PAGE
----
Hence, Karma was not to be abandoned ever. Without a Guru, knowledge of the Shastras was impossible. Without the knowledge of the Shastra, there was no Gnana, and without appreciating the nature of Gnana and Vignana one did not become ready for Moksha. Hence, it was important for one to go through the Ashramas. This went on for a long time. Finally, Janaka acknowledged that Shukadeva was indeed ready for Moksha as he had acquired everything that one must, right in the Brahmacharya itself.

Shukadeva was pleased. She sat in Dhyana and decided to experience himself as his own Atma. After this experience of his own self of divinity, he was filled with a divine peace. He then decided to go towards the Himavatparvata in the same speed as Lord Vayu would. He passed through the beautiful mountains and saw the beautiful Ashrama of his father, Sage Vyasa. The entire mountain was void of any being except Vyasa and his four Shishyas – Jaimini, Taila, Vaishampayana and Sumantu. Vyasa was guiding them in their Adhyayana of the respective Vedas. From a distance Vyasa saw his son Sage Shuka, glowing like the very Sun himself, approaching his Ashrama. The Ashrama was in a beautiful place in the Himavatparvata, with peaks reaching the sky, cutting through the clouds and with lakes ornamenting the white cover of snow on the mountains.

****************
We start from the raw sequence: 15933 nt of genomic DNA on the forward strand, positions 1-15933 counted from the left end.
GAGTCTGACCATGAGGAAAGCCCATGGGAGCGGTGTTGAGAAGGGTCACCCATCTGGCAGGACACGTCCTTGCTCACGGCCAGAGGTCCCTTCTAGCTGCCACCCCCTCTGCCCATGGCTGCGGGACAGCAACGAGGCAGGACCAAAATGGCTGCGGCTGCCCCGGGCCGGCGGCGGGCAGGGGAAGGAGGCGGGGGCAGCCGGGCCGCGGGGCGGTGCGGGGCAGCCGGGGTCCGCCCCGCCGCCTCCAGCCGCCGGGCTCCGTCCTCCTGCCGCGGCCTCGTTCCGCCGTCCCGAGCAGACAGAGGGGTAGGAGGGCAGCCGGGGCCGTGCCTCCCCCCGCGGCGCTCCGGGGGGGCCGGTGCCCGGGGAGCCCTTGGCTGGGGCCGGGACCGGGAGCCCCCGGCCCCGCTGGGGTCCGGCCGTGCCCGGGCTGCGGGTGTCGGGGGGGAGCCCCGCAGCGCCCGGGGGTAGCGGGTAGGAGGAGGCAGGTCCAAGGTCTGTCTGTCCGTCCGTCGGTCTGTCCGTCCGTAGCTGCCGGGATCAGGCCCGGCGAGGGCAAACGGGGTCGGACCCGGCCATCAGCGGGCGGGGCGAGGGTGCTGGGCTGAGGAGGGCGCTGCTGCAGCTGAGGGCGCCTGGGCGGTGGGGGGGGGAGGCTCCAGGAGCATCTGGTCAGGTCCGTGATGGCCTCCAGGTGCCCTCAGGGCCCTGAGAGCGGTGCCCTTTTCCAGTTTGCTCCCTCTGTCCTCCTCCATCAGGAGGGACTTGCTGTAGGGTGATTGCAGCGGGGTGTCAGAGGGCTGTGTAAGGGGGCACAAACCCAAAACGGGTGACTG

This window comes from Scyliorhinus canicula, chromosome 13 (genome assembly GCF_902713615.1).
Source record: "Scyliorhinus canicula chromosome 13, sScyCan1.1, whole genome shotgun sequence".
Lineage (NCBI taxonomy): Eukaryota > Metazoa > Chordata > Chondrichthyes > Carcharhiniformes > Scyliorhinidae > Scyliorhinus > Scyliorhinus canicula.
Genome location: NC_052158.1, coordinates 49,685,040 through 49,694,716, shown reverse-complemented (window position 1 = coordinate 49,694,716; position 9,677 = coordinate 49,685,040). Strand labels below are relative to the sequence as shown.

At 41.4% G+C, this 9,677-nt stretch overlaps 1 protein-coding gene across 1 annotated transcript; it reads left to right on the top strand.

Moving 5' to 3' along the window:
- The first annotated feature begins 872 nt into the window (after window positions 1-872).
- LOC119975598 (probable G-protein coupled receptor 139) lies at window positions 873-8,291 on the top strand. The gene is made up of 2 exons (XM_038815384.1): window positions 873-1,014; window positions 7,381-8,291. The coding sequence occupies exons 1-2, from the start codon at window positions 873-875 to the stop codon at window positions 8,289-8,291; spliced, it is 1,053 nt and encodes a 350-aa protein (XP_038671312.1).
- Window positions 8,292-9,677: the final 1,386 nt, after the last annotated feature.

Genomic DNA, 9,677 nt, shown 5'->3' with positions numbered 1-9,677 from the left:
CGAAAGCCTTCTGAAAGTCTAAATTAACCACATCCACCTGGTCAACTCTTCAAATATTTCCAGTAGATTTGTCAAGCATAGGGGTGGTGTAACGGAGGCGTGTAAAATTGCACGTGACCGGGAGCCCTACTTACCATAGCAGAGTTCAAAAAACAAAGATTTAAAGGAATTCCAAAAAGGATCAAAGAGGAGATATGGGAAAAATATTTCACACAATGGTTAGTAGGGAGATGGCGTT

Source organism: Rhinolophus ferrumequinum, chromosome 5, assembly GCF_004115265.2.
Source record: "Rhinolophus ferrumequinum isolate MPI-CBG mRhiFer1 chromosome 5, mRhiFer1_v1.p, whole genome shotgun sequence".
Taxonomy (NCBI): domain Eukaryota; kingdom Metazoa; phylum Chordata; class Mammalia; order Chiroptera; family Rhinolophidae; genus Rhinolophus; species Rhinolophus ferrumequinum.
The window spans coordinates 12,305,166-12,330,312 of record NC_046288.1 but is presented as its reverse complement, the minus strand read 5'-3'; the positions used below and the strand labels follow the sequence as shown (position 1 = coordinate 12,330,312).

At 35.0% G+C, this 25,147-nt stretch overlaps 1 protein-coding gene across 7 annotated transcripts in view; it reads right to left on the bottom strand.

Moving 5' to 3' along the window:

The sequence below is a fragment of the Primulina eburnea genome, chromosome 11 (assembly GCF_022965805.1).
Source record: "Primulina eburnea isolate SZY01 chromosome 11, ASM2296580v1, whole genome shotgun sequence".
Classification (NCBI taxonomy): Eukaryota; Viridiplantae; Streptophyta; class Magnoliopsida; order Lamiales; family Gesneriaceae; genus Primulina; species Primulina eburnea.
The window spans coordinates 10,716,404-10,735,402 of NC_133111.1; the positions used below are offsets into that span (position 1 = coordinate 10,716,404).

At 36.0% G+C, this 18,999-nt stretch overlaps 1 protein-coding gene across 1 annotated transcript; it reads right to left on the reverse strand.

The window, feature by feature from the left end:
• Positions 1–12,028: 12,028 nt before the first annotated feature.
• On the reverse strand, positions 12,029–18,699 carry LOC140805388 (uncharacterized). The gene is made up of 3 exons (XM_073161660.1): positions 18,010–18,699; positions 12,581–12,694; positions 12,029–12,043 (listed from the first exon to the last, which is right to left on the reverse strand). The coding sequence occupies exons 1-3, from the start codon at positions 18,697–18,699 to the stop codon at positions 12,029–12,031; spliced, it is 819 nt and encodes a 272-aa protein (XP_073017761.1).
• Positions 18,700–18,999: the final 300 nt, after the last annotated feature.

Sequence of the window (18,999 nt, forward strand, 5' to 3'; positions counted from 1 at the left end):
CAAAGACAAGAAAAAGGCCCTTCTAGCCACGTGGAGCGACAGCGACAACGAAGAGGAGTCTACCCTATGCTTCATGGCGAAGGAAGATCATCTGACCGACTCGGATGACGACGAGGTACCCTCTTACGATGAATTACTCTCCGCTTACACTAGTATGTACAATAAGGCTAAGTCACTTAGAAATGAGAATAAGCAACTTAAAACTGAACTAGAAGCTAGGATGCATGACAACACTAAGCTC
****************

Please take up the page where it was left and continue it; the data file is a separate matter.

Vyasa looked at Shuka from a distance. In his eyes, Vyasa realized that Shuka was untouched by the beauty of the places he passed through and was returning to. Filled with a single purpose in his mind, Shuka came down the mountain from the peak to the Ashrama and held the feet of his father with both hands. He quietly joined the disciples of his father. There was absolute silence and peace for a while. Shuka narrated his conversation with Janaka in entirety. Sage Vyasa was now convinced that Shuka was complete ready. But, Vyasa was himself not ready yet. The four shishyas and Shuka continued their adhayana of the Vedas under Sage Vyasa. Thus, passed many years of practice, peace and experience of the divine.

Once all the disciples were around Sage Vyasa performing their adhyayana. They had attained a prowess of certitude. They were always quiet and in peace with themselves, performing austerities and penance all the time. They were overcome with a thought and sought from Sage Vyasa that they were 5 disciples, including Shuka, who had the opportunity to receive the nectar of Vedas directly from Vyasa and that there should be no sixth person to receive the same honour. Vyasa considered all of them as his own children. Wearing the smile of a father, he granted them this boon. There would be no more direct Shishyas of Vyasa to receive all his prowess in this method, detail, purpose and perspective. Vedas were to flow only through them to the later generations.

Vyasa then set his disciples in the righteous path of how to accept disciples and impart them the Vedic knowledge through method, ritual, penance and performance. He ordained that they must ensure that the Dharmic perspective was taught to one and all in the universe, keeping the brahmanas ahead. He emphasized on the importance of Svadhyaya – the eternal study from within that a Brahmana and a Sage must never abandon. He implored upon them on the dangers of seeking an answer in Adharma and providing one in Adharma. Knowledge must be sought and received in the right way only.